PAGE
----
A process example for test planning

The variety and complexity of modern vehicles cause an enormous amount of tests during the development. To cope with this large number of tests, vehicle manufacturers and suppliers operate more and more test resources of all kinds. At the same time, the demand for a more flexible planning is growing. In this situation, it is difficult for test planners to provide the necessary resources at the right time at the right place in the right state. In particular, the lack of transparency repeatedly leads to annoying, time and cost intensive allocation conflicts.

Together with users from various companies, Peak Solution has developed some efficient procedures for test planning in recent years. Gradually Peak Solution has incorporated these procedures as best practices into the Peak Resource Planner.

An example: In some cases, it has proven to be useful to divide the test planning process in a long-term planning and operational planning.

In the long-term planning, the planner defines individual tests for a super ordinated test project across departments. A single test includes, among others, information about the test object, the test target, the test method (for example, SiL, HiL, bench test or driving test) and the preferred date (for example, “Latest end time” and “Earliest start time”).

After checking for completeness, feasibility and costs, the planner releases the individual tests for the rough planning phase. There, he defines multiple work tasks for a test and brings them – based on functional dependencies – in a chronological order. For example, a test may be composed of the following tasks: setup of the specimen, preparation of the test bench, calibration of measuring instruments, execution of the test and appraisal of the test object. Then, the planner assigns resource types necessary for carrying out a work task. These are for example specific test benches, test vehicles, measuring equipment and staff. With the help of templates for different types of tests, the planner can conduct these steps very efficiently.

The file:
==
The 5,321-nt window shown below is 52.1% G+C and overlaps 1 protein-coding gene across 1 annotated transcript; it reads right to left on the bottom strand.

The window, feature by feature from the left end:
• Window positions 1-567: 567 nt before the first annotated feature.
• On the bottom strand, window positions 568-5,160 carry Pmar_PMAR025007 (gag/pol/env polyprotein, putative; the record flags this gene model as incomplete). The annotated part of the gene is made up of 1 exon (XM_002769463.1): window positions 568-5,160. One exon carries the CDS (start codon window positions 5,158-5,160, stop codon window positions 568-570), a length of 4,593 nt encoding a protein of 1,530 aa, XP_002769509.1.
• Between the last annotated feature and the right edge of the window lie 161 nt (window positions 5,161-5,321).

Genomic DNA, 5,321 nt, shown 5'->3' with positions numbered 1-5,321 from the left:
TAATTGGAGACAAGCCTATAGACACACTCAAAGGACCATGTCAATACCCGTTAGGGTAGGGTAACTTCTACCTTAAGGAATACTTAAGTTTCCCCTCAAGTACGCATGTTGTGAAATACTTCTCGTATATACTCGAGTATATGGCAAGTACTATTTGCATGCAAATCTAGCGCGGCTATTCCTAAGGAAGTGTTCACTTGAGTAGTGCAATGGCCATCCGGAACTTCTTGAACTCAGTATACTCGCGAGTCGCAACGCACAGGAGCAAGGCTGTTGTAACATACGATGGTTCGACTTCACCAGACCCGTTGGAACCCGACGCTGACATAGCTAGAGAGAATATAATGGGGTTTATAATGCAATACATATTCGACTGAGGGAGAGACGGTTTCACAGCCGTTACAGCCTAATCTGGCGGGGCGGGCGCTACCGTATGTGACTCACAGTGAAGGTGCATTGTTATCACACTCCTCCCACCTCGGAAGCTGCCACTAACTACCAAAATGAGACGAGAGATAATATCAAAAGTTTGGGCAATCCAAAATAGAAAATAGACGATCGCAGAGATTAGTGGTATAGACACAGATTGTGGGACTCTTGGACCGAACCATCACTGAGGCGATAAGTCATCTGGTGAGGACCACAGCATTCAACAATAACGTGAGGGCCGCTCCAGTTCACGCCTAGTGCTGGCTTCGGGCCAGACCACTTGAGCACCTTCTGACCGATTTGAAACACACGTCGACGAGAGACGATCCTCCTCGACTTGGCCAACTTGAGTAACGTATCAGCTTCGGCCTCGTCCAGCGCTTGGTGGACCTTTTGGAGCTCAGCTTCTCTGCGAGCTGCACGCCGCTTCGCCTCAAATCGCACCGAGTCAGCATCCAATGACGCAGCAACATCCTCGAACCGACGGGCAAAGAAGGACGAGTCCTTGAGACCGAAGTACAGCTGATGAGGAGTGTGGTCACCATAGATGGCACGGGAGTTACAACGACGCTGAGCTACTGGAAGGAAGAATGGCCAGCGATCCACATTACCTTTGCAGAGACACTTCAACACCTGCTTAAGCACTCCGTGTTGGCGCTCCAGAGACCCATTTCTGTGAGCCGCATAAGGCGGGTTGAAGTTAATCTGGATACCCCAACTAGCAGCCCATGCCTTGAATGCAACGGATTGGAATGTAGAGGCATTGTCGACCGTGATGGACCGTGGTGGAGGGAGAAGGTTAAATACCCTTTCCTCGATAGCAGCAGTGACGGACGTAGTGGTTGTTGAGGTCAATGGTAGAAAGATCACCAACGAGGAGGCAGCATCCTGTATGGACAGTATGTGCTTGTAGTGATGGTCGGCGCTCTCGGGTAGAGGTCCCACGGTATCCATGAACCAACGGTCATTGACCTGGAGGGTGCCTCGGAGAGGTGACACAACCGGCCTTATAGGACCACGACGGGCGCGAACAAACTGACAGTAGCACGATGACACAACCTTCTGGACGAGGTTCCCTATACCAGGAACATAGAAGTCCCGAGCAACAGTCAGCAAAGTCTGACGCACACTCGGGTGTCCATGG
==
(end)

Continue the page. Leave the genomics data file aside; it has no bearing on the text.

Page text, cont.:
Based on the availability of certain types of resources (= capacity requirement – maximum capacity), the planner can see if the capacity required for the desired date of a test is in principle present or not. If the capacity is available, he confirms the test and reserves the required resources capacity. Thereby, the maximum available capacity of the affected types of resources is reduced in this period for further planning. If capacity conflicts arise, the planner must either find an alternative date or commission the test execution externally. Depending on the situation, additional actions are thereby triggered (for example, generation of a workshop order for the setup of the test object).

Once a certain planning horizon is reached, the operational test planning begins. This is usually carried out at workshop or test field level. A prerequisite is the availability of the test object. If it is not yet available, the rough planning possibly must be updated.

In the operational test planning, the tasks of a test are planned on a daily or hourly basis for specific resources (for example, for a particular test bench). The result is the occupancy of resources for a defined period, for example by a test execution. Additional occupancy types such as setup, calibration, conversion, etc. are possible. In addition, off-times for the occupancy of resources must be considered (for example, weekends, holiday periods, etc.).

Feedback from the workshops or test fields ensures that the operational test planning bases on the latest availability information. For example, technical problems on the test bench may lead to delays in the test execution. By that, resources are longer occupied than planned. Accordingly, occupancy conflicts arise that have to be resolved by operational rescheduling. The rescheduling at the operational level may in turn affect the long-term test planning.

In this way, companies can achieve an efficient utilization of test resources and avoid multiple assignments.


Leave a Reply

Fill in your details below or click an icon to log in:

WordPress.com Logo

You are commenting using your WordPress.com account. Log Out /  Change )

Google photo

You are commenting using your Google account. Log Out /  Change )

Twitter picture

You are commenting using your Twitter account. Log Out /  Change )

Facebook photo

You are commenting using your Facebook account. Log Out /  Change )

Connecting to %s